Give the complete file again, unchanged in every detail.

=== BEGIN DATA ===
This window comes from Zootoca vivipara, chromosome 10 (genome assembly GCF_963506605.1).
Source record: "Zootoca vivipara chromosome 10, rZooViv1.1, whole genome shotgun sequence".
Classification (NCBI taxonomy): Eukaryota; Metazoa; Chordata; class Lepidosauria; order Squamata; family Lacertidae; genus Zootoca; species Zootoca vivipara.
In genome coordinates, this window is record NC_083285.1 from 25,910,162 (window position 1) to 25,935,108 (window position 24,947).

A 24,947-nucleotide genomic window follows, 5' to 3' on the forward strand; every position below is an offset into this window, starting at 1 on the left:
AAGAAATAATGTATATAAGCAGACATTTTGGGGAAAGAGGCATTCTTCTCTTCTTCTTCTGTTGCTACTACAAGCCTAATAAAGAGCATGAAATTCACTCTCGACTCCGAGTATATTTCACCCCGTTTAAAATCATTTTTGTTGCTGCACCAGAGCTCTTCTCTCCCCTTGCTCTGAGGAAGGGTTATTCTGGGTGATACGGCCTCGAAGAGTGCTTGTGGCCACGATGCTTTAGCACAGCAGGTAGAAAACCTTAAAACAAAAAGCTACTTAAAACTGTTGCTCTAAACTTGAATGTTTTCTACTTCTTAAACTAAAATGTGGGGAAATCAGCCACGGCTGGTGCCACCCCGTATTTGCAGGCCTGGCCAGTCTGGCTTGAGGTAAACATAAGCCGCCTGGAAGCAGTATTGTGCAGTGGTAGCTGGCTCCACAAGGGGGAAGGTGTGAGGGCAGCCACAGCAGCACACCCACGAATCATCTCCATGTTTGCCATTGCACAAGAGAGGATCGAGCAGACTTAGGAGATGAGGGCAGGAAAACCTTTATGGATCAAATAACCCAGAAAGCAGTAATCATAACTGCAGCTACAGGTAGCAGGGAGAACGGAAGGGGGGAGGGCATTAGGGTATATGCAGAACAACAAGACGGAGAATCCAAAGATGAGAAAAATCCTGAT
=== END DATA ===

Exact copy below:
This window comes from Zootoca vivipara, chromosome 10 (genome assembly GCF_963506605.1).
Source record: "Zootoca vivipara chromosome 10, rZooViv1.1, whole genome shotgun sequence".
Classification (NCBI taxonomy): Eukaryota; Metazoa; Chordata; class Lepidosauria; order Squamata; family Lacertidae; genus Zootoca; species Zootoca vivipara.
In genome coordinates, this window is record NC_083285.1 from 25,910,162 (window position 1) to 25,935,108 (window position 24,947).

A 24,947-nucleotide genomic window follows, 5' to 3' on the forward strand; every position below is an offset into this window, starting at 1 on the left:
AAGAAATAATGTATATAAGCAGACATTTTGGGGAAAGAGGCATTCTTCTCTTCTTCTTCTGTTGCTACTACAAGCCTAATAAAGAGCATGAAATTCACTCTCGACTCCGAGTATATTTCACCCCGTTTAAAATCATTTTTGTTGCTGCACCAGAGCTCTTCTCTCCCCTTGCTCTGAGGAAGGGTTATTCTGGGTGATACGGCCTCGAAGAGTGCTTGTGGCCACGATGCTTTAGCACAGCAGGTAGAAAACCTTAAAACAAAAAGCTACTTAAAACTGTTGCTCTAAACTTGAATGTTTTCTACTTCTTAAACTAAAATGTGGGGAAATCAGCCACGGCTGGTGCCACCCCGTATTTGCAGGCCTGGCCAGTCTGGCTTGAGGTAAACATAAGCCGCCTGGAAGCAGTATTGTGCAGTGGTAGCTGGCTCCACAAGGGGGAAGGTGTGAGGGCAGCCACAGCAGCACACCCACGAATCATCTCCATGTTTGCCATTGCACAAGAGAGGATCGAGCAGACTTAGGAGATGAGGGCAGGAAAACCTTTATGGATCAAATAACCCAGAAAGCAGTAATCATAACTGCAGCTACAGGTAGCAGGGAGAACGGAAGGGGGGAGGGCATTAGGGTATATGCAGAACAACAAGACGGAGAATCCAAAGATGAGAAAAATCCTGAT